Article (courtesy ABC TV Australia) with video goes on to say:
Prime Minister Julia Gillard has delivered a national apology to victims of forced adoption practices that were in place in Australia from the late 1950s to the 1970s.More than 800 people affected by forced adoptions gathered at the Great Hall in Canberra for the historic occasion.
"Today, this Parliament, on behalf of the Australian people, takes responsibility and apologises for the policies and practices that forced the separation of mothers from their babies which created a lifelong legacy of pain and suffering," she said.
"We acknowledge the profound effects of these policies and practices on fathers and we recognise the hurt these actions caused to brothers and sisters, grandparents, partners and extended family members.
"We deplore the shameful practices that denied you, the mothers, your fundamental rights and responsibilities to love and care for your children.
"You were not legally or socially acknowledged as their mothers and you yourselves were deprived of care and support.
"We say sorry to you, the mothers, who were denied knowledge of your rights, which meant you could not provide informed consent.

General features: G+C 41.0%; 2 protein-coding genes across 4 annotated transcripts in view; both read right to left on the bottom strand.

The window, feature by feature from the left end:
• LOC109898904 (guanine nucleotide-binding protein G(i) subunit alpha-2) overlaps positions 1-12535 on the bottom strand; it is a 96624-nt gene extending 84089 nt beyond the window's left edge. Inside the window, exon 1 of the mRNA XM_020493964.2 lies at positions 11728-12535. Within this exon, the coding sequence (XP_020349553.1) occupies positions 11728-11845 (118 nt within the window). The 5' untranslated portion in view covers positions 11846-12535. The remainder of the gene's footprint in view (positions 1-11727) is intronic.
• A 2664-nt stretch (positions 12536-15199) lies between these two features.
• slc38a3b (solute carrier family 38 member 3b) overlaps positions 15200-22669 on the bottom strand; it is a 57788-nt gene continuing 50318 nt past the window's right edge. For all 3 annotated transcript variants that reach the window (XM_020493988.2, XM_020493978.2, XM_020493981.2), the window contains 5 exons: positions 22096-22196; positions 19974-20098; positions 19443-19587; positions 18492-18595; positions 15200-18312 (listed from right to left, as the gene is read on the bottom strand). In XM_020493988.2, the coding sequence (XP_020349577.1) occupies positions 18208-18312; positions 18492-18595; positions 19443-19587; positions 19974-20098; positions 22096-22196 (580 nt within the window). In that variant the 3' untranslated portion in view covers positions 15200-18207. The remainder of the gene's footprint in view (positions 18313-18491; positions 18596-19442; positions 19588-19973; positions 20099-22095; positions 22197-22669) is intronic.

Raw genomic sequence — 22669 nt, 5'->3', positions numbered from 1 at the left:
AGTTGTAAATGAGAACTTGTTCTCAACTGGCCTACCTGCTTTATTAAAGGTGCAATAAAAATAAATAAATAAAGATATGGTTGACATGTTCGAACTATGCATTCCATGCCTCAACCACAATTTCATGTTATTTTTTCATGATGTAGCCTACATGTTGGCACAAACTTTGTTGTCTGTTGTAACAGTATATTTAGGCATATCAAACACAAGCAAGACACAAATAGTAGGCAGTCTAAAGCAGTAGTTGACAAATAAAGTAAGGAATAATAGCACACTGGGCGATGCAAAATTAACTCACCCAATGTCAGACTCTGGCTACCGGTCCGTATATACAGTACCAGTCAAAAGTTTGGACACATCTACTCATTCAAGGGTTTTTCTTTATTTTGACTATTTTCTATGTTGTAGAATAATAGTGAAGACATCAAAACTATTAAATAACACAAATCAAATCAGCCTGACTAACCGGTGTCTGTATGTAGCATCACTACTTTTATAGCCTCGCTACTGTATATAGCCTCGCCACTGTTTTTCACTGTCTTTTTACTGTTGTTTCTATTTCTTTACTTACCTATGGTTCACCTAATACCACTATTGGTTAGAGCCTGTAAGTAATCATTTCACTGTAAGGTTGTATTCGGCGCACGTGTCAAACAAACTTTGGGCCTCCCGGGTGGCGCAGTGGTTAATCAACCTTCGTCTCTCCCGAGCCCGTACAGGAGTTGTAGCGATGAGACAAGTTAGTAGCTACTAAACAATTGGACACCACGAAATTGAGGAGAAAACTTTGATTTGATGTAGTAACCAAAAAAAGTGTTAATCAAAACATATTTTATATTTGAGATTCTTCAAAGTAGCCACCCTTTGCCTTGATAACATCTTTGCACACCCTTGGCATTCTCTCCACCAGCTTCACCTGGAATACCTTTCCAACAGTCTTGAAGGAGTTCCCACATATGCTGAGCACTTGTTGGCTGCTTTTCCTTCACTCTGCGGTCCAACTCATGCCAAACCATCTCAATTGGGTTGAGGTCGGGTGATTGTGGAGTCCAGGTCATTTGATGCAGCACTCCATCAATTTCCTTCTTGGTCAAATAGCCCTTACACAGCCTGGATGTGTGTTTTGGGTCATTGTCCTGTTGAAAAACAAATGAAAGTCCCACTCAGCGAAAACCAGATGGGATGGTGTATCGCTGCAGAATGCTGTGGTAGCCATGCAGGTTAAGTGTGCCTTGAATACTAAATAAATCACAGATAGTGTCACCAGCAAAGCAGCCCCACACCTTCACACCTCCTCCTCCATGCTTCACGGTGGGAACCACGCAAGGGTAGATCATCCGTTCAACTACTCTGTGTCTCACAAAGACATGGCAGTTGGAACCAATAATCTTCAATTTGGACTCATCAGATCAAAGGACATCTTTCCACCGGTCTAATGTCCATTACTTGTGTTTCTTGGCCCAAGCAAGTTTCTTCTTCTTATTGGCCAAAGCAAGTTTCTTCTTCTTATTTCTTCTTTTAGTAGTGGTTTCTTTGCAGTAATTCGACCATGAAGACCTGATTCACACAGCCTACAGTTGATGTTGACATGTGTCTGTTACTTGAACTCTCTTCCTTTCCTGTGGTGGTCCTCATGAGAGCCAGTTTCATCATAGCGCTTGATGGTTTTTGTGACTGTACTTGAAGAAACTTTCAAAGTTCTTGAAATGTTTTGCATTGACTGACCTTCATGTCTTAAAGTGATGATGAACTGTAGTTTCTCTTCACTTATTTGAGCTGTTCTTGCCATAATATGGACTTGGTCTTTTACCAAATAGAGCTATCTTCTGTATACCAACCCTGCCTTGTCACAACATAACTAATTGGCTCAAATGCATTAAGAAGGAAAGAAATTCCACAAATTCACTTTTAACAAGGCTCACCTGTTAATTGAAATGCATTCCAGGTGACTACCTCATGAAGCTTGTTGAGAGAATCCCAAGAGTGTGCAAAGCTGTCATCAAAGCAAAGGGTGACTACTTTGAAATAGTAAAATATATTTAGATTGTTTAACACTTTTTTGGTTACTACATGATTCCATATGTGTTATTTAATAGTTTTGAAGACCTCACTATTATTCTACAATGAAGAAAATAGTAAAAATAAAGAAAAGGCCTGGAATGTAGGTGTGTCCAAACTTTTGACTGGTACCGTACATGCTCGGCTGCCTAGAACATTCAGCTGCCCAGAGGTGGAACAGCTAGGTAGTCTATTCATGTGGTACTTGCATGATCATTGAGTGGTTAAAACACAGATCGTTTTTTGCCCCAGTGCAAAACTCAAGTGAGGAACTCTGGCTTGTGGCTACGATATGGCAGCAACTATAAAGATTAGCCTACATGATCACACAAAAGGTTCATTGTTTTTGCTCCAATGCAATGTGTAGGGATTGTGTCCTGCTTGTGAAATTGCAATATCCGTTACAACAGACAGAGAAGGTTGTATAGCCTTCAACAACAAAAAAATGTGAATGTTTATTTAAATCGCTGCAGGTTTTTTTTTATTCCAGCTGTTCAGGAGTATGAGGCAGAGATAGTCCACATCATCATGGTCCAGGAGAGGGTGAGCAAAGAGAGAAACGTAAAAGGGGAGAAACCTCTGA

"You were given false assurances. You were forced to endure the coercion and brutality of practices that were unethical, dishonest and in many cases illegal."
The crowd erupted with applause and many broke down in tears at several points throughout the speech.
Ms Gillard acknowledged that despite the apology, victims will still feel the pain.
"Friends, as the time for birth came, these babies would be snatched away before they had even held them in their arms," she said.
"Sometimes, consent was achieved by forgery or fraud. Sometimes women signed adoption papers whilst under the influence of medication.
"Most common of all was the bullying arrogance of a society that presumed to know what was best.
"The hurt did not simply last for a few days or weeks. This was a wound that would not heal."
She also acknowledged children who suffered sexual abuse at the hands of their adoptive parents or institutions.
She announced $5 million funding to improve access to specialist support, records tracing and mental health care for those affected by forced adoption, and a further $1.5 million to the National Archives for a special exhibition.